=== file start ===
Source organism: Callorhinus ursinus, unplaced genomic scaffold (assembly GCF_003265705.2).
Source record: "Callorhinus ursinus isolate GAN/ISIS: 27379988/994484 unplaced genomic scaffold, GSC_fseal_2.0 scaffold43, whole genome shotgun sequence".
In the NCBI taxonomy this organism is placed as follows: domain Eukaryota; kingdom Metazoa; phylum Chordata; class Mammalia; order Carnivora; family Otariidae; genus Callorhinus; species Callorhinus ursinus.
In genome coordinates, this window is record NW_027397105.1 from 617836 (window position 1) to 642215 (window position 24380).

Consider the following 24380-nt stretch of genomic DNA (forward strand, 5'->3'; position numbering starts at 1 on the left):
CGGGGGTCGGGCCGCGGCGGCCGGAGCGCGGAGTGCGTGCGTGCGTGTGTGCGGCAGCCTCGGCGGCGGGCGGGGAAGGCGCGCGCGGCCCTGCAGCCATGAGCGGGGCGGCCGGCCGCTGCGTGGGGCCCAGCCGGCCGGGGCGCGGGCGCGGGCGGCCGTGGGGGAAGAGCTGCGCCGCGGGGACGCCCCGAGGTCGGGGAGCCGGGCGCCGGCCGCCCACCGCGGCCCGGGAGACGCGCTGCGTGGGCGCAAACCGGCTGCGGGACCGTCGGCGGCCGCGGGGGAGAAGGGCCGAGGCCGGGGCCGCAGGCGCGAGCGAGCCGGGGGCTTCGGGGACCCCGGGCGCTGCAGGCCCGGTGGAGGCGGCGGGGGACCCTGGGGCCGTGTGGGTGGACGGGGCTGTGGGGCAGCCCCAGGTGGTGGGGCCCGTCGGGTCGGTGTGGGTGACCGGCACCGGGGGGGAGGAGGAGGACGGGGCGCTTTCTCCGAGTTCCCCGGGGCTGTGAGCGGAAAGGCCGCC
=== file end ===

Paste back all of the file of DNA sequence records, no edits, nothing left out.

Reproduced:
Source organism: Callorhinus ursinus, unplaced genomic scaffold (assembly GCF_003265705.2).
Source record: "Callorhinus ursinus isolate GAN/ISIS: 27379988/994484 unplaced genomic scaffold, GSC_fseal_2.0 scaffold43, whole genome shotgun sequence".
In the NCBI taxonomy this organism is placed as follows: domain Eukaryota; kingdom Metazoa; phylum Chordata; class Mammalia; order Carnivora; family Otariidae; genus Callorhinus; species Callorhinus ursinus.
In genome coordinates, this window is record NW_027397105.1 from 617836 (window position 1) to 642215 (window position 24380).

Consider the following 24380-nt stretch of genomic DNA (forward strand, 5'->3'; position numbering starts at 1 on the left):
CGGGGGTCGGGCCGCGGCGGCCGGAGCGCGGAGTGCGTGCGTGCGTGTGTGCGGCAGCCTCGGCGGCGGGCGGGGAAGGCGCGCGCGGCCCTGCAGCCATGAGCGGGGCGGCCGGCCGCTGCGTGGGGCCCAGCCGGCCGGGGCGCGGGCGCGGGCGGCCGTGGGGGAAGAGCTGCGCCGCGGGGACGCCCCGAGGTCGGGGAGCCGGGCGCCGGCCGCCCACCGCGGCCCGGGAGACGCGCTGCGTGGGCGCAAACCGGCTGCGGGACCGTCGGCGGCCGCGGGGGAGAAGGGCCGAGGCCGGGGCCGCAGGCGCGAGCGAGCCGGGGGCTTCGGGGACCCCGGGCGCTGCAGGCCCGGTGGAGGCGGCGGGGGACCCTGGGGCCGTGTGGGTGGACGGGGCTGTGGGGCAGCCCCAGGTGGTGGGGCCCGTCGGGTCGGTGTGGGTGACCGGCACCGGGGGGGAGGAGGAGGACGGGGCGCTTTCTCCGAGTTCCCCGGGGCTGTGAGCGGAAAGGCCGCC